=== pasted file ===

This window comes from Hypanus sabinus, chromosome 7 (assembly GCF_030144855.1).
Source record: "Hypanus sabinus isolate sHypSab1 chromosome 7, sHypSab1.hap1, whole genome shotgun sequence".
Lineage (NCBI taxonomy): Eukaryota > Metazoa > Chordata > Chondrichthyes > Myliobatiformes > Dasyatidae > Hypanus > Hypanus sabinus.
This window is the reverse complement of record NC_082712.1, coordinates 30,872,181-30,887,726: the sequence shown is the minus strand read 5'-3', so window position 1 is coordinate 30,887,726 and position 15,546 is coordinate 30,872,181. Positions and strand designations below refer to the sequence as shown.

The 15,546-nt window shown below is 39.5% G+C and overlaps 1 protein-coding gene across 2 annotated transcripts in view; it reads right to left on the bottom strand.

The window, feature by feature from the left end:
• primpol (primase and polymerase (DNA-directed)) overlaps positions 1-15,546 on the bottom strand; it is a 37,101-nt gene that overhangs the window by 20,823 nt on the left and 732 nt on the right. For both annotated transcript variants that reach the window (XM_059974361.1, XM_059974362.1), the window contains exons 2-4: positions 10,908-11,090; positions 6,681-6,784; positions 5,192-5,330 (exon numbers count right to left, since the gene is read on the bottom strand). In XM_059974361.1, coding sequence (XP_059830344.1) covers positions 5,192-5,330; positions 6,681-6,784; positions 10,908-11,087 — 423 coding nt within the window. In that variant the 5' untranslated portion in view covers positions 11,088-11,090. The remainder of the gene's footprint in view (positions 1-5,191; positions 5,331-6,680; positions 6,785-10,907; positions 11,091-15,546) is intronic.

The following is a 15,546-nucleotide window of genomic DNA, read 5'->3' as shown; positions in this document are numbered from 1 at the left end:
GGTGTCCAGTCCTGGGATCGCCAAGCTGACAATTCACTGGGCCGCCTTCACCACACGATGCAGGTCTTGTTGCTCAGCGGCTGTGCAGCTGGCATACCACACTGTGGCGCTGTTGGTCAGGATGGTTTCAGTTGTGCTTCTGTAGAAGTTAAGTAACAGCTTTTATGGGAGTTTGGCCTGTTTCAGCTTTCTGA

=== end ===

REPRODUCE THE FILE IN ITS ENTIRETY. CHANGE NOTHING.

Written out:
This window comes from Hypanus sabinus, chromosome 7 (assembly GCF_030144855.1).
Source record: "Hypanus sabinus isolate sHypSab1 chromosome 7, sHypSab1.hap1, whole genome shotgun sequence".
Lineage (NCBI taxonomy): Eukaryota > Metazoa > Chordata > Chondrichthyes > Myliobatiformes > Dasyatidae > Hypanus > Hypanus sabinus.
This window is the reverse complement of record NC_082712.1, coordinates 30,872,181-30,887,726: the sequence shown is the minus strand read 5'-3', so window position 1 is coordinate 30,887,726 and position 15,546 is coordinate 30,872,181. Positions and strand designations below refer to the sequence as shown.

The 15,546-nt window shown below is 39.5% G+C and overlaps 1 protein-coding gene across 2 annotated transcripts in view; it reads right to left on the bottom strand.

The window, feature by feature from the left end:
• primpol (primase and polymerase (DNA-directed)) overlaps positions 1-15,546 on the bottom strand; it is a 37,101-nt gene that overhangs the window by 20,823 nt on the left and 732 nt on the right. For both annotated transcript variants that reach the window (XM_059974361.1, XM_059974362.1), the window contains exons 2-4: positions 10,908-11,090; positions 6,681-6,784; positions 5,192-5,330 (exon numbers count right to left, since the gene is read on the bottom strand). In XM_059974361.1, coding sequence (XP_059830344.1) covers positions 5,192-5,330; positions 6,681-6,784; positions 10,908-11,087 — 423 coding nt within the window. In that variant the 5' untranslated portion in view covers positions 11,088-11,090. The remainder of the gene's footprint in view (positions 1-5,191; positions 5,331-6,680; positions 6,785-10,907; positions 11,091-15,546) is intronic.

The following is a 15,546-nucleotide window of genomic DNA, read 5'->3' as shown; positions in this document are numbered from 1 at the left end:
GGTGTCCAGTCCTGGGATCGCCAAGCTGACAATTCACTGGGCCGCCTTCACCACACGATGCAGGTCTTGTTGCTCAGCGGCTGTGCAGCTGGCATACCACACTGTGGCGCTGTTGGTCAGGATGGTTTCAGTTGTGCTTCTGTAGAAGTTAAGTAACAGCTTTTATGGGAGTTTGGCCTGTTTCAGCTTTCTGA